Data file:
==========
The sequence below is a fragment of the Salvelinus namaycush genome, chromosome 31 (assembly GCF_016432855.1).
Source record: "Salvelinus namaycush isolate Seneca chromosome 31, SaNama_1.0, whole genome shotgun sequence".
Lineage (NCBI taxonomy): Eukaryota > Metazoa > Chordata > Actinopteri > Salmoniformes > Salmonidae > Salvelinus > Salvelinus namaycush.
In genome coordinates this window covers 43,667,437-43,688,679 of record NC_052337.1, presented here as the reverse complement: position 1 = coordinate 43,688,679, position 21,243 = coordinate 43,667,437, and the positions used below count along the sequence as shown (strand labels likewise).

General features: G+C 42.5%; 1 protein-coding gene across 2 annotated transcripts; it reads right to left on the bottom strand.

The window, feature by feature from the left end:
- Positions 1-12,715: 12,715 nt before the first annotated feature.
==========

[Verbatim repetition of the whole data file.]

The sequence below is a fragment of the Salvelinus namaycush genome, chromosome 31 (assembly GCF_016432855.1).
Source record: "Salvelinus namaycush isolate Seneca chromosome 31, SaNama_1.0, whole genome shotgun sequence".
Lineage (NCBI taxonomy): Eukaryota > Metazoa > Chordata > Actinopteri > Salmoniformes > Salmonidae > Salvelinus > Salvelinus namaycush.
In genome coordinates this window covers 43,667,437-43,688,679 of record NC_052337.1, presented here as the reverse complement: position 1 = coordinate 43,688,679, position 21,243 = coordinate 43,667,437, and the positions used below count along the sequence as shown (strand labels likewise).

General features: G+C 42.5%; 1 protein-coding gene across 2 annotated transcripts; it reads right to left on the bottom strand.

The window, feature by feature from the left end:
- Positions 1-12,715: 12,715 nt before the first annotated feature.